Much as travelers may try not to make sweeping conclusions based on superficial observations, happiness is a common attribute applied to Cubans by foreign visitors to the island. In this reflective essay, writer and tango aficionado Maraya Loza Koxahn shares her experiences in Cuba and thoughts on happiness as viewed through the lens of music and dance.
Now that the US ban on Cuba travel seems about to disappear, and hordes of American travelers are poised to save Cuba from itself, I say, keep the ban. It will make very little impact on the average Cuban’s lifestyle and merely serve to line the pockets of the rich.
Parties and discussions are our entertainment. His friends feel that they have nothing to gain by having American tourists in the country. Tourist money will not filter down to them.
Although there are many hotels, with the current tourist numbers it is often difficult to make a reservation. An influx of Americans (one estimate is 1 million per year) will put pressure on the tourist infrastructure.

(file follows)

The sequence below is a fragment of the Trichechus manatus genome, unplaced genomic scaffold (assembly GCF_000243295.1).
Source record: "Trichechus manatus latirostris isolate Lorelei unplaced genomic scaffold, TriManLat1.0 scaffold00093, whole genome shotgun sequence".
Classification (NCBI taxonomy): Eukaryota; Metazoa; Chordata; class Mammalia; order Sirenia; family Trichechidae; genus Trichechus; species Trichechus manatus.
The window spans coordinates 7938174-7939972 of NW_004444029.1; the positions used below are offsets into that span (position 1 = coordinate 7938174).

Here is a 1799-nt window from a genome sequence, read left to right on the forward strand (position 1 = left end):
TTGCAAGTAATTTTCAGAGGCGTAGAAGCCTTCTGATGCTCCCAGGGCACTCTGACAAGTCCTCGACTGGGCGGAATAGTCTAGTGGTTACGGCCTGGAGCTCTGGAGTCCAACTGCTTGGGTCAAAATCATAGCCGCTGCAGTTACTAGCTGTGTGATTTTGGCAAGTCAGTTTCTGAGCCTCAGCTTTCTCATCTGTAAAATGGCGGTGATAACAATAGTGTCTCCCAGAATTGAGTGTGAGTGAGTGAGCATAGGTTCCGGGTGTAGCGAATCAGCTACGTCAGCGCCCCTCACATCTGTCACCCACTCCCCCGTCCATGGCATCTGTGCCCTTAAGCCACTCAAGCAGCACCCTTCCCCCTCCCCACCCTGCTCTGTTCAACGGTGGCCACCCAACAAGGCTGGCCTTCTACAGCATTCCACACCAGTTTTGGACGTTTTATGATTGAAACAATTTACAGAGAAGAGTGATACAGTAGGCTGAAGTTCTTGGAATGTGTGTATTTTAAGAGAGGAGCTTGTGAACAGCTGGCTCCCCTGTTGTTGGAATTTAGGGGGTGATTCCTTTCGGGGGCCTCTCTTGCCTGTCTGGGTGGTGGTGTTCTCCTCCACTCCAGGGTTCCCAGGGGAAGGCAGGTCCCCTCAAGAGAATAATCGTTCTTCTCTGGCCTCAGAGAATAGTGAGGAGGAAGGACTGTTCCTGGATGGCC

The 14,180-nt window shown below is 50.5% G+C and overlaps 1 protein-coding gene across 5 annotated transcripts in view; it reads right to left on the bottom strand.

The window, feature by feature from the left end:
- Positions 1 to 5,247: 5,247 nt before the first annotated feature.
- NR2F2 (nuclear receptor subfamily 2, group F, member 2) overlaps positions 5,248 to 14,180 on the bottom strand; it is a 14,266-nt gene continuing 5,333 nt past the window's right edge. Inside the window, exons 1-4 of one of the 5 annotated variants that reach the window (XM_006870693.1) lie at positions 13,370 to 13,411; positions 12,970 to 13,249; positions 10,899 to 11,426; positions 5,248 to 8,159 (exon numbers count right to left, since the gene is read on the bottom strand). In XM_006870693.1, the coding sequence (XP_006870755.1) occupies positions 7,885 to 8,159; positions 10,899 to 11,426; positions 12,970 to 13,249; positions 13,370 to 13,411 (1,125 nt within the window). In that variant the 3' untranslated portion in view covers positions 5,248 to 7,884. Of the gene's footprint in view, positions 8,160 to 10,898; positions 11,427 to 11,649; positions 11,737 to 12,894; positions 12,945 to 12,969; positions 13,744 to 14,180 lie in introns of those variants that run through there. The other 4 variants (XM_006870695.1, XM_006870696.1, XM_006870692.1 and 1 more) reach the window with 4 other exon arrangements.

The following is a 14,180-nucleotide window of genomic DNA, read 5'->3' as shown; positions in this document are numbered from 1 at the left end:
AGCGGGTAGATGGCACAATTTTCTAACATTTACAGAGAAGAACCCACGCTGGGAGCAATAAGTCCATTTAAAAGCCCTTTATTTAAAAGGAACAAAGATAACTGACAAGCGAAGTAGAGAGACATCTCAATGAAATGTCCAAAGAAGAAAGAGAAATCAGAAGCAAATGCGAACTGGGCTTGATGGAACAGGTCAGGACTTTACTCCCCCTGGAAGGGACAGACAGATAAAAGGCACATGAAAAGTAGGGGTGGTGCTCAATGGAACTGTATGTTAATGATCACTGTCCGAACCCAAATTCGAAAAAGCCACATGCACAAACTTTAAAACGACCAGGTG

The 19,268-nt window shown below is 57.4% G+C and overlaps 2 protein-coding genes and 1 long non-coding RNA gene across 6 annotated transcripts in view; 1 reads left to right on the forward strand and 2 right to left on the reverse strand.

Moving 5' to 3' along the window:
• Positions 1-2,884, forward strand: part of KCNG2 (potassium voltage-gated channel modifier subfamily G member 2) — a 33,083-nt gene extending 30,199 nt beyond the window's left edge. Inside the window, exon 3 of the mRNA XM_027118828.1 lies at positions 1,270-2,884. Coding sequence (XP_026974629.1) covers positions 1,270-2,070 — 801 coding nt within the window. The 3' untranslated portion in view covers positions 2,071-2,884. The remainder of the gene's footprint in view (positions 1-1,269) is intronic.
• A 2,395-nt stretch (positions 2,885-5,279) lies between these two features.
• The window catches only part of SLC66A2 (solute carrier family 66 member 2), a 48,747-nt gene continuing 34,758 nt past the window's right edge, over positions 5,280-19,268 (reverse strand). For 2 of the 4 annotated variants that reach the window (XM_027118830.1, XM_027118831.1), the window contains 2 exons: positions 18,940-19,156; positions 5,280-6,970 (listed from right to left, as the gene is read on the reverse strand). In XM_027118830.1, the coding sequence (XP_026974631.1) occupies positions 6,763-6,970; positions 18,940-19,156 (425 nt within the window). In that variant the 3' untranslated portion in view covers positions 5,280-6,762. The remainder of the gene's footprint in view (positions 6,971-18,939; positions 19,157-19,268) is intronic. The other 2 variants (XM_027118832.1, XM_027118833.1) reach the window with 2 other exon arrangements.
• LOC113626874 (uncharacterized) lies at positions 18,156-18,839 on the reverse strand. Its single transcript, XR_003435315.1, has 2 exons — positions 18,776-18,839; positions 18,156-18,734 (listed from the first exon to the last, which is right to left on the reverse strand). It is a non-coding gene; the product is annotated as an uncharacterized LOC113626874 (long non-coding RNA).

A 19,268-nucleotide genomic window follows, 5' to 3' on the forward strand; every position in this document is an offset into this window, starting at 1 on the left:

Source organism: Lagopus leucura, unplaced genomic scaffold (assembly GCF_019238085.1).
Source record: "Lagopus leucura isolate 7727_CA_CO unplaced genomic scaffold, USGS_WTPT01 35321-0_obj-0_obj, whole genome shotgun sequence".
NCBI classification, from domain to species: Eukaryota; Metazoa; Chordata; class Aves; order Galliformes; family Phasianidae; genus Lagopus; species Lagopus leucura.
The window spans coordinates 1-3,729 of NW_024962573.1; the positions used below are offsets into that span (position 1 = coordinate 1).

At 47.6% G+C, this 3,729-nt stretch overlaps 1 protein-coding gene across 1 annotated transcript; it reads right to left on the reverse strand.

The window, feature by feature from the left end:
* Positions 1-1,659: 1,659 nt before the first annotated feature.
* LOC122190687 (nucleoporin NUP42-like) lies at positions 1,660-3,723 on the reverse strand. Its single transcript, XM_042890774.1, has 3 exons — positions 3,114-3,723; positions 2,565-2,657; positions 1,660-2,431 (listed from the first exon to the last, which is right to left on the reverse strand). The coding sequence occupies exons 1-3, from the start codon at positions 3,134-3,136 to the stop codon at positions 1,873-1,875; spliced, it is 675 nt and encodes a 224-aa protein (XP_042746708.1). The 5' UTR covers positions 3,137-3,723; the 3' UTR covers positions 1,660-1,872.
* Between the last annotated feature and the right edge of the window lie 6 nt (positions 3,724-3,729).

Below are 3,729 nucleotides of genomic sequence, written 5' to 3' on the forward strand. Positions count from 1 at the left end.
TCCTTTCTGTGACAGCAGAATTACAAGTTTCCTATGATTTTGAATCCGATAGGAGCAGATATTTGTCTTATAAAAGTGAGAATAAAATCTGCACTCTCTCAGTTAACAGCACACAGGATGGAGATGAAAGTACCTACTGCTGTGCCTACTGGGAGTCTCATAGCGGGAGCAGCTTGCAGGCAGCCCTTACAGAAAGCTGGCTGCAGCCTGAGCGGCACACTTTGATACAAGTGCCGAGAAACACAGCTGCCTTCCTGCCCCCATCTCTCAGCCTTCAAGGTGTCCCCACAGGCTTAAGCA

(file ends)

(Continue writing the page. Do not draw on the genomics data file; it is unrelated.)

Where will they stay? If they bump out tourists already on a Cuban holiday routine, hostility will surely grow.
New hotels will have to be built. Most Cuban hotels, like the Sol chain, are financed by foreign interests. Are these companies stretched to their last euro in this time of financial difficulties? Will they start up dozens of projects only to abandon them half-built? Will American companies be allowed to invest? Construction workers and such might be busy for a while, and then it will be back to the old life. If they are thrifty, they will save the money. There is no unemployment insurance.